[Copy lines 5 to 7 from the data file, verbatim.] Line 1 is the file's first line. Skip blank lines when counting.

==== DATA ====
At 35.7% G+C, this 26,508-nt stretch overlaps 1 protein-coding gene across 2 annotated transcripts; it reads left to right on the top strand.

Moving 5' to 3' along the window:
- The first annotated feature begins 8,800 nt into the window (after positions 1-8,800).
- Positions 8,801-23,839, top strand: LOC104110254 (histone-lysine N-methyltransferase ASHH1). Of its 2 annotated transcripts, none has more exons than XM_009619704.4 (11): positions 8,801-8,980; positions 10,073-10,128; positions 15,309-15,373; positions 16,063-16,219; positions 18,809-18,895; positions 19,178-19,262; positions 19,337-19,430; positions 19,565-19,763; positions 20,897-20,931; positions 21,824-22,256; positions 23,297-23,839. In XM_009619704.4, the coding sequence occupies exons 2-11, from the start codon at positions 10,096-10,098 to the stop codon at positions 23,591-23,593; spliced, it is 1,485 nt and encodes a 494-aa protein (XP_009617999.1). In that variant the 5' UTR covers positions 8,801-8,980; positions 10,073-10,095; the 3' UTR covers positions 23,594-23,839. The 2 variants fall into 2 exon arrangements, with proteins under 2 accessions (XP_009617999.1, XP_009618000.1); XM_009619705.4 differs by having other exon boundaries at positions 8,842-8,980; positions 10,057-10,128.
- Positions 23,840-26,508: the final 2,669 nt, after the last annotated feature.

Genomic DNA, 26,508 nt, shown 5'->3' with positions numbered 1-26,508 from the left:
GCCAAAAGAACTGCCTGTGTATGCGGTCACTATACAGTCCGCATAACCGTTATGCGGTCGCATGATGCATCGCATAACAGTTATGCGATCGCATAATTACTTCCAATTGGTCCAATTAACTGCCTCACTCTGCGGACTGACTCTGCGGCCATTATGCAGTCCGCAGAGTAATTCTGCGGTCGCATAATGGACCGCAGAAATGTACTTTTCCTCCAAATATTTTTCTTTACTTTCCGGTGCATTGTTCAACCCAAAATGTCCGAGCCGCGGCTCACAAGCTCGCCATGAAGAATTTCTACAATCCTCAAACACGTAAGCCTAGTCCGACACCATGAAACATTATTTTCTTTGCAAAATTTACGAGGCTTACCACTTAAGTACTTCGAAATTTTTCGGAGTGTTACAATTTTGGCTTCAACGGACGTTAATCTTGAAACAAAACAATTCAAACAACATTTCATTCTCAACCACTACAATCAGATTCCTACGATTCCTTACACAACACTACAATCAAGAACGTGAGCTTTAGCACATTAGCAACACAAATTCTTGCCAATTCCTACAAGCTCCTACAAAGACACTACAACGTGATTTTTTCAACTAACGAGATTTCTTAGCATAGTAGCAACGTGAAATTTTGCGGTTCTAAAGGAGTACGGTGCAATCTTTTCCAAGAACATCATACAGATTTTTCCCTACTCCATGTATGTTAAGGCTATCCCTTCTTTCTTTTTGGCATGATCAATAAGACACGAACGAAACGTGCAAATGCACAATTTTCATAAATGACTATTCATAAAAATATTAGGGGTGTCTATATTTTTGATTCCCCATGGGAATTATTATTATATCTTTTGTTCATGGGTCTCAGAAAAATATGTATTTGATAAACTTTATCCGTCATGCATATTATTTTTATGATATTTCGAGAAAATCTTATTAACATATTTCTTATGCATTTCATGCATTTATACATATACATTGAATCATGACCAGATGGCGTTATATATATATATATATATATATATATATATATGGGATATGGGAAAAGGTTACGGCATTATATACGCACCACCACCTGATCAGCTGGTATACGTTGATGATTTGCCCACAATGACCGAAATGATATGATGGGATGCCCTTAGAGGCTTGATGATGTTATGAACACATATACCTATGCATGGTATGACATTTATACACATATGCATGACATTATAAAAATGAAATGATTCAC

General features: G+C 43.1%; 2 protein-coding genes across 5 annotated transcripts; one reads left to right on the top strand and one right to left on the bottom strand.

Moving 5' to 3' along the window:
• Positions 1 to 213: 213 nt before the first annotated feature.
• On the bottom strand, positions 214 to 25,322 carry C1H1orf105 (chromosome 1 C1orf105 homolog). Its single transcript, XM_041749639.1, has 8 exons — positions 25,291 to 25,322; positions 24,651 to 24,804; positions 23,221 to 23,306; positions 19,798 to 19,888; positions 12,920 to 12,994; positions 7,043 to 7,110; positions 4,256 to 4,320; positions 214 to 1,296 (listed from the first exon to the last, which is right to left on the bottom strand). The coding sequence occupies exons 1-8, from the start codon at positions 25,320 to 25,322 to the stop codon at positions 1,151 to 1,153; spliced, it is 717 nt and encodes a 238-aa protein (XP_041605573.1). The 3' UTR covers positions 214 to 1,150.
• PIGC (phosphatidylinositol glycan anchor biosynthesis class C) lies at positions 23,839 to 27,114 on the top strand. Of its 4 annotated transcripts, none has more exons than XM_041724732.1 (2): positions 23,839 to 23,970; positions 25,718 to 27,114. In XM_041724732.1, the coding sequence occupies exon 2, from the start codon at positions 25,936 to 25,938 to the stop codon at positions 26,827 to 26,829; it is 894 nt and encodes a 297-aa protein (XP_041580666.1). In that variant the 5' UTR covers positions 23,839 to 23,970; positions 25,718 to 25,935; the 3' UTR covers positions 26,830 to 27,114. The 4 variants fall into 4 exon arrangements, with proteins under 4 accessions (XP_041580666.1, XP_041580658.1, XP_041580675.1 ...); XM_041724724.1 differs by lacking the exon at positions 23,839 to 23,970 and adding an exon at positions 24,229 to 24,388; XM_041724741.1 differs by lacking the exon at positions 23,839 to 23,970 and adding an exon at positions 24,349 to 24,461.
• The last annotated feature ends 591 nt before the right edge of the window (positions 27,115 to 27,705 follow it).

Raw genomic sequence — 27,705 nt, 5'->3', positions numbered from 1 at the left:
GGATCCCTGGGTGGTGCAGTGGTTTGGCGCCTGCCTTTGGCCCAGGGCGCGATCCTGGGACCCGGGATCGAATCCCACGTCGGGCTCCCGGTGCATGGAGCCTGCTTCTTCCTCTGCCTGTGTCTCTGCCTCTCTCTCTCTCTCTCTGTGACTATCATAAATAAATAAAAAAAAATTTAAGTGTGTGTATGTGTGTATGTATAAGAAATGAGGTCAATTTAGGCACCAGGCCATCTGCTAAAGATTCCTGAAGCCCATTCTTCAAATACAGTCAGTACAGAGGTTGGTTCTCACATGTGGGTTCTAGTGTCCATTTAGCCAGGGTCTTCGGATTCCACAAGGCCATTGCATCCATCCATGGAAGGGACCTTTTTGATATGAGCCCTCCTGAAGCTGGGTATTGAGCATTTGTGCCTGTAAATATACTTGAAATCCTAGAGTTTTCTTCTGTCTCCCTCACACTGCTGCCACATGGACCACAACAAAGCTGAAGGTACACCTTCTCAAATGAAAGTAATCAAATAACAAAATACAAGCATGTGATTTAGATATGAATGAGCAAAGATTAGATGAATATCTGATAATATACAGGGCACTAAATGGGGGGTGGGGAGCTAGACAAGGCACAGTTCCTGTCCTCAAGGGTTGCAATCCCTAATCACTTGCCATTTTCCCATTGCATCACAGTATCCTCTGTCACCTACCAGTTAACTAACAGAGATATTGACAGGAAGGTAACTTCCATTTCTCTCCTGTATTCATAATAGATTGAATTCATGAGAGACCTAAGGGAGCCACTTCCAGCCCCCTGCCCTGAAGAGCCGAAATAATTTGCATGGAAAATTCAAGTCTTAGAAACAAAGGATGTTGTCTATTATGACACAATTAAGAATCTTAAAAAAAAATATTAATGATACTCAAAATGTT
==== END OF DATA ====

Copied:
- Positions 23,840-26,508: the final 2,669 nt, after the last annotated feature.

Genomic DNA, 26,508 nt, shown 5'->3' with positions numbered 1-26,508 from the left:
GCCAAAAGAACTGCCTGTGTATGCGGTCACTATACAGTCCGCATAACCGTTATGCGGTCGCATGATGCATCGCATAACAGTTATGCGATCGCATAATTACTTCCAATTGGTCCAATTAACTGCCTCACTCTGCGGACTGACTCTGCGGCCATTATGCAGTCCGCAGAGTAATTCTGCGGTCGCATAATGGACCGCAGAAATGTACTTTTCCTCCAAATATTTTTCTTTACTTTCCGGTGCATTGTTCAACCCAAAATGTCCGAGCCGCGGCTCACAAGCTCGCCATGAAGAATTTCTACAATCCTCAAACACGTAAGCCTAGTCCGACACCATGAAACATTATTTTCTTTGCAAAATTTACGAGGCTTACCACTTAAGTACTTCGAAATTTTTCGGAGTGTTACAATTTTGGCTTCAACGGACGTTAATCTTGAAACAAAACAATTCAAACAACATTTCATTCTCAACCACTACAATCAGATTCCTACGATTCCTTACACAACACTACAATCAAGAACGTGAGCTTTAGCACATTAGCAACACAAATTCTTGCCAATTCCTACAAGCTCCTACAAAGACACTACAACGTGATTTTTTCAACTAACGAGATTTCTTAGCATAGTAGCAACGTGAAATTTTGCGGTTCTAAAGGAGTACGGTGCAATCTTTTCCAAGAACATCATACAGATTTTTCCCTACTCCATGTATGTTAAGGCTATCCCTTCTTTCTTTTTGGCATGATCAATAAGACACGAACGAAACGTGCAAATGCACAATTTTCATAAATGACTATTCATAAAAATATTAGGGGTGTCTATATTTTTGATTCCCCATGGGAATTATTATTATATCTTTTGTTCATGGGTCTCAGAAAAATATGTATTTGATAAACTTTATCCGTCATGCATATTATTTTTATGATATTTCGAGAAAATCTTATTAACATATTTCTTATGCATTTCATGCATTTATACATATACATTGAATCATGACCAGATGGCGTTATATATATATATATATATATATATATATATATGGGATATGGGAAAAGGTTACGGCATTATATACGCACCACCACCTGATCAGCTGGTATACGTTGATGATTTGCCCACAATGACCGAAATGATATGATGGGATGCCCTTAGAGGCTTGATGATGTTATGAACACATATACCTATGCATGGTATGACATTTATACACATATGCATGACATTATAAAAATGAAATGATTCAC